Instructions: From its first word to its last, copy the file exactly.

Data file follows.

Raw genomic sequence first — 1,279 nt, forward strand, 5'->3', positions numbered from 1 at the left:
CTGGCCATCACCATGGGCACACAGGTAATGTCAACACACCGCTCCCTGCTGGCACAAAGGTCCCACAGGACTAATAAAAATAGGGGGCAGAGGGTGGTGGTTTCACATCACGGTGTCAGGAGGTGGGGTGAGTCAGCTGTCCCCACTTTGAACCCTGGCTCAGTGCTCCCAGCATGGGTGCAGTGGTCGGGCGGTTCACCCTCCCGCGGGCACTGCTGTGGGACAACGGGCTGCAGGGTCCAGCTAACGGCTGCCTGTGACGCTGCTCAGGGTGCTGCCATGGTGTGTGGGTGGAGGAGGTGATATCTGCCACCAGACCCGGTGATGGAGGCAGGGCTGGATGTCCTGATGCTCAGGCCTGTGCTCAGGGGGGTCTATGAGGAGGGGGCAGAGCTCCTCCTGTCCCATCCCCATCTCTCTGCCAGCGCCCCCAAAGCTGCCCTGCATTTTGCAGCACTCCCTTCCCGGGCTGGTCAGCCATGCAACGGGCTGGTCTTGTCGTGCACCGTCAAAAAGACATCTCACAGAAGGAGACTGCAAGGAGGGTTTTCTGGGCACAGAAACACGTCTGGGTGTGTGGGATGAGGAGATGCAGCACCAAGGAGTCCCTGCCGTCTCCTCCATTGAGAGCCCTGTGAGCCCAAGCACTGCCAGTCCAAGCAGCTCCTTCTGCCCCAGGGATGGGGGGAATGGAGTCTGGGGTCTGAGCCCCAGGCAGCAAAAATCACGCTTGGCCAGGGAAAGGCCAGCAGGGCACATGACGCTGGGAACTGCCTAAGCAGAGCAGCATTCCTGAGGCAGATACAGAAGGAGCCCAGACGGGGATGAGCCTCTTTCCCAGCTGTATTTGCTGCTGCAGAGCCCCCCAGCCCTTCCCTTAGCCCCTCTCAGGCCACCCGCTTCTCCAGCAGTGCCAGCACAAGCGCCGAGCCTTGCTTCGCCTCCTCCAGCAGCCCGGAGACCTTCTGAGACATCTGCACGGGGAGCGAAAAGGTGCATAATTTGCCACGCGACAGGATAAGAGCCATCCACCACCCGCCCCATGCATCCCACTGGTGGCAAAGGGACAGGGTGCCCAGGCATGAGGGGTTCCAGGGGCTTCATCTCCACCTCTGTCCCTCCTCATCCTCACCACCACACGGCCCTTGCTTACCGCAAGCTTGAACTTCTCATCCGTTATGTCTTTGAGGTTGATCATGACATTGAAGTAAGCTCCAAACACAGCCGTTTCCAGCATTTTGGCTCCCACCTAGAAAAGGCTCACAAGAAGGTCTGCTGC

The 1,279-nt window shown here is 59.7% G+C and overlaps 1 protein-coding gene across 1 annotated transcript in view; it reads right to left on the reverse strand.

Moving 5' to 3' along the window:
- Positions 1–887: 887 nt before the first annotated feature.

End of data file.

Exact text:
Raw genomic sequence first — 1,279 nt, forward strand, 5'->3', positions numbered from 1 at the left:
CTGGCCATCACCATGGGCACACAGGTAATGTCAACACACCGCTCCCTGCTGGCACAAAGGTCCCACAGGACTAATAAAAATAGGGGGCAGAGGGTGGTGGTTTCACATCACGGTGTCAGGAGGTGGGGTGAGTCAGCTGTCCCCACTTTGAACCCTGGCTCAGTGCTCCCAGCATGGGTGCAGTGGTCGGGCGGTTCACCCTCCCGCGGGCACTGCTGTGGGACAACGGGCTGCAGGGTCCAGCTAACGGCTGCCTGTGACGCTGCTCAGGGTGCTGCCATGGTGTGTGGGTGGAGGAGGTGATATCTGCCACCAGACCCGGTGATGGAGGCAGGGCTGGATGTCCTGATGCTCAGGCCTGTGCTCAGGGGGGTCTATGAGGAGGGGGCAGAGCTCCTCCTGTCCCATCCCCATCTCTCTGCCAGCGCCCCCAAAGCTGCCCTGCATTTTGCAGCACTCCCTTCCCGGGCTGGTCAGCCATGCAACGGGCTGGTCTTGTCGTGCACCGTCAAAAAGACATCTCACAGAAGGAGACTGCAAGGAGGGTTTTCTGGGCACAGAAACACGTCTGGGTGTGTGGGATGAGGAGATGCAGCACCAAGGAGTCCCTGCCGTCTCCTCCATTGAGAGCCCTGTGAGCCCAAGCACTGCCAGTCCAAGCAGCTCCTTCTGCCCCAGGGATGGGGGGAATGGAGTCTGGGGTCTGAGCCCCAGGCAGCAAAAATCACGCTTGGCCAGGGAAAGGCCAGCAGGGCACATGACGCTGGGAACTGCCTAAGCAGAGCAGCATTCCTGAGGCAGATACAGAAGGAGCCCAGACGGGGATGAGCCTCTTTCCCAGCTGTATTTGCTGCTGCAGAGCCCCCCAGCCCTTCCCTTAGCCCCTCTCAGGCCACCCGCTTCTCCAGCAGTGCCAGCACAAGCGCCGAGCCTTGCTTCGCCTCCTCCAGCAGCCCGGAGACCTTCTGAGACATCTGCACGGGGAGCGAAAAGGTGCATAATTTGCCACGCGACAGGATAAGAGCCATCCACCACCCGCCCCATGCATCCCACTGGTGGCAAAGGGACAGGGTGCCCAGGCATGAGGGGTTCCAGGGGCTTCATCTCCACCTCTGTCCCTCCTCATCCTCACCACCACACGGCCCTTGCTTACCGCAAGCTTGAACTTCTCATCCGTTATGTCTTTGAGGTTGATCATGACATTGAAGTAAGCTCCAAACACAGCCGTTTCCAGCATTTTGGCTCCCACCTAGAAAAGGCTCACAAGAAGGTCTGCTGC

The 1,279-nt window shown here is 59.7% G+C and overlaps 1 protein-coding gene across 1 annotated transcript in view; it reads right to left on the reverse strand.

Moving 5' to 3' along the window:
- Positions 1–887: 887 nt before the first annotated feature.